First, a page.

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Thursday
Sep012011

Back for a visit with rye

It's been a long time since I've participated in TFL.  It seems that baking for a living has become nearly all-consuming, and while I lurk around here looking at the wonderful breads being baked, I haven't had the time or inclination to even comment on what I see.

Back in April our bakery, located in a restaurant on the Georgetown waterfront in Washington, DC ,was flooded when the Potomac River overtopped a levee that had (for reasons no one has yet explained) been only partially raised.  The results were devastating: our restaurant and two others were destroyed.  At the time we were supplying bread for our restaurant, a sister restaurant and one of the restaurants on the waterfront that was flooded.  We were working with close to 700 lbs of dough a day when the disaster struck.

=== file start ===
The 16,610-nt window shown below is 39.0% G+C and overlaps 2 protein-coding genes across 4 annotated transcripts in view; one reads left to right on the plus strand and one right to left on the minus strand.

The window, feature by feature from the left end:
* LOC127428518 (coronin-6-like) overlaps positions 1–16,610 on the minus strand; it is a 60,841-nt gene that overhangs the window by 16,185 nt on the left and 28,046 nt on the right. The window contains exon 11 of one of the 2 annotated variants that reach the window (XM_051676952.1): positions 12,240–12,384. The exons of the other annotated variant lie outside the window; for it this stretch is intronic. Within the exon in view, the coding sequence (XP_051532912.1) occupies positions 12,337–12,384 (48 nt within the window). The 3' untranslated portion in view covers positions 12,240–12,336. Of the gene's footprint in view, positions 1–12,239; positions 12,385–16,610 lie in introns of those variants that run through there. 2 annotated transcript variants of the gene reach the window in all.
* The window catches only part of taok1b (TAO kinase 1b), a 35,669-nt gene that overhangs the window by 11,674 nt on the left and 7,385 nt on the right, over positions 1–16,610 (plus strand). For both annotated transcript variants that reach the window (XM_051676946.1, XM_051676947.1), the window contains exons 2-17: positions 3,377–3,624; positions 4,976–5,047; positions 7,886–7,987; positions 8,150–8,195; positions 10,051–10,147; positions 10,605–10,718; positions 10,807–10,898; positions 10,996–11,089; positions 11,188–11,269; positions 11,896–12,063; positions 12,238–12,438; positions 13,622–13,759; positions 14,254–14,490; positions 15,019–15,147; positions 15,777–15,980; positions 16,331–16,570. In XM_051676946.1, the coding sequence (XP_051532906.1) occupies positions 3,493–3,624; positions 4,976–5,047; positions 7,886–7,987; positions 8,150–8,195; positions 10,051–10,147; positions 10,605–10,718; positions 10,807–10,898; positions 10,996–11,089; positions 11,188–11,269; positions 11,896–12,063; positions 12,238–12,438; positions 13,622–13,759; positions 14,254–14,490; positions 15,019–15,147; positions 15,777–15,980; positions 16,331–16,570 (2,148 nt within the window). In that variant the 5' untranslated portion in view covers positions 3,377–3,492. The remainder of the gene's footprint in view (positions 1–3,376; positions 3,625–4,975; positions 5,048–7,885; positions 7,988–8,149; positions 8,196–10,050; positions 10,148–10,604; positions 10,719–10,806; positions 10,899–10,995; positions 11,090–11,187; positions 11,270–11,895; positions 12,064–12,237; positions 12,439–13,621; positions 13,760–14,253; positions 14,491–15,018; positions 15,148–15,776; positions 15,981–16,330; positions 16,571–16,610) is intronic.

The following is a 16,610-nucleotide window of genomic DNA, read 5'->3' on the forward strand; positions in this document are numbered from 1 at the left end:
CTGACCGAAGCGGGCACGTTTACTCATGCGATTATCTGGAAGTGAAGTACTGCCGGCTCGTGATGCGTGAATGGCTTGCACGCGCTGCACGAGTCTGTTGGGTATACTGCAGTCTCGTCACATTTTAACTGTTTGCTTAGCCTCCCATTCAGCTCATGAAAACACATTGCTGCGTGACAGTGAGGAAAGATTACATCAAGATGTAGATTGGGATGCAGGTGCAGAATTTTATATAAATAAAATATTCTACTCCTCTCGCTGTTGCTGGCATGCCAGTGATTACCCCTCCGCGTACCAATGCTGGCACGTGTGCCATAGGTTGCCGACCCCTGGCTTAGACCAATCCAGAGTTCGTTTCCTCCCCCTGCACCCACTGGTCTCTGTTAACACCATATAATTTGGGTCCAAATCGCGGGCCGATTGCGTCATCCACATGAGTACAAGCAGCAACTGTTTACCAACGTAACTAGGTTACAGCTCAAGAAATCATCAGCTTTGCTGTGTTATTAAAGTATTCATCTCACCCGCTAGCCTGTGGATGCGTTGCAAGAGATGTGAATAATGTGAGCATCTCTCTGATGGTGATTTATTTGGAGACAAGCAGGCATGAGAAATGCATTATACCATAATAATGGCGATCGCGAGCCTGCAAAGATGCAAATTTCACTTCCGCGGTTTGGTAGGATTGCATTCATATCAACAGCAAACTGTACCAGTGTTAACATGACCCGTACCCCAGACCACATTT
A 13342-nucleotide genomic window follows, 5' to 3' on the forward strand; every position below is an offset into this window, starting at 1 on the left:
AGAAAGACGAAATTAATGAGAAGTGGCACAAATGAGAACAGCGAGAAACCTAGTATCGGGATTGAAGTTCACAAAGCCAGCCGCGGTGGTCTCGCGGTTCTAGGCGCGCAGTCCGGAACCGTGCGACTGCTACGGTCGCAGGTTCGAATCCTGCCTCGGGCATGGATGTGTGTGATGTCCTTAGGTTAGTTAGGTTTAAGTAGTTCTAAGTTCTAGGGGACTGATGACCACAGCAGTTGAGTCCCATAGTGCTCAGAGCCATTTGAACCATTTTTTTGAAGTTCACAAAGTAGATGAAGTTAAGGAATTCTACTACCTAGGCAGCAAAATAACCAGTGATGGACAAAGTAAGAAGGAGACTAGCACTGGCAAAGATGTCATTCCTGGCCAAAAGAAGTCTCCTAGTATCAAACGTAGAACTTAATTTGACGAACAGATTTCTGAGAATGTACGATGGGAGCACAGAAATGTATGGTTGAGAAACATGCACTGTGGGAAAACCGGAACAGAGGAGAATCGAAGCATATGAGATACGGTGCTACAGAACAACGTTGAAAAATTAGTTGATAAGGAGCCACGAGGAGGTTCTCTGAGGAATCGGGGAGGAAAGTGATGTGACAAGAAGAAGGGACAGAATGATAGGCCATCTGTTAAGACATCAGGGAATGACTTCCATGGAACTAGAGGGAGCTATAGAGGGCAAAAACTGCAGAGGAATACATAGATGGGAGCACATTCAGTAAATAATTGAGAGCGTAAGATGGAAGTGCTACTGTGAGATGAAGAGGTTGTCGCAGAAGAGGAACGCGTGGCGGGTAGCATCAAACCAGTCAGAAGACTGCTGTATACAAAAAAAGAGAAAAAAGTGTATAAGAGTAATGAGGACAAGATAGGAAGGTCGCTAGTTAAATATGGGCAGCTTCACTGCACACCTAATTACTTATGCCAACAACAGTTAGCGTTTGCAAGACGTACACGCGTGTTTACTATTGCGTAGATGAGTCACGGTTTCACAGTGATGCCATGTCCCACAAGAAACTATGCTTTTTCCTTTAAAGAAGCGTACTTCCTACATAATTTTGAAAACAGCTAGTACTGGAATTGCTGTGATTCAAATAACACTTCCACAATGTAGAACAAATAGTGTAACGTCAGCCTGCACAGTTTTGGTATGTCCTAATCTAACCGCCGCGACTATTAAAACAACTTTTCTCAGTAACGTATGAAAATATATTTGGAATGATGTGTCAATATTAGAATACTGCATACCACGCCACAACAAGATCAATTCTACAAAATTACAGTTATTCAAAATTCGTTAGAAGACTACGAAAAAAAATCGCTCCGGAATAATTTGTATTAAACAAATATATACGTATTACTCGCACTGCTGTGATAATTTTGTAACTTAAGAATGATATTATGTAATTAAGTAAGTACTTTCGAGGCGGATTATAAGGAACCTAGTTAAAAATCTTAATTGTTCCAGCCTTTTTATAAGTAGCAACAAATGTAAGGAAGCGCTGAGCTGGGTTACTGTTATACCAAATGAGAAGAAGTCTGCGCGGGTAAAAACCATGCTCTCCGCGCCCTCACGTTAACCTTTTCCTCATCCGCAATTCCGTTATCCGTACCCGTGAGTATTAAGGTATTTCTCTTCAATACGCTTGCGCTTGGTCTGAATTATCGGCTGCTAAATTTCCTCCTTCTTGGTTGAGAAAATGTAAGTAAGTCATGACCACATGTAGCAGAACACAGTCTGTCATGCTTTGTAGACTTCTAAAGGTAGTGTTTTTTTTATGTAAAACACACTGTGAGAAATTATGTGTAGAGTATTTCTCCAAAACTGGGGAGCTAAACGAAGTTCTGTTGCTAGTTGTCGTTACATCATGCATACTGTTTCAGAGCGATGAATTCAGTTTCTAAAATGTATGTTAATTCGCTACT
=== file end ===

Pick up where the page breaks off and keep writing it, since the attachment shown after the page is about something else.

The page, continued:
In the aftermath, our sister restaurant - Founding Farmers - was forced to purchase nearly all their breads for several months.  The exception was the production of English muffins, which a couple of us did from midnight until 6am each morning in the cramped kitchen at Founding Farmers which was simultaneously being cleaned and awash in water and suds.  It was an unpleasant couple months, but we were lucky to still have jobs, so that trumped our discomfort.

Eventually we were able to lease space at a commercial cake bakery while a new bakery is constructed for us.  Life has returned to normal - I now begin my day at 4am (bankers hours by bakers' standards), and we work in a well-equipped kitchen with  a 4 deck hearth oven and double stack of convection ovens.  Below is a rack of freshly baked ciabatta awaiting delivery to Founding Farmers.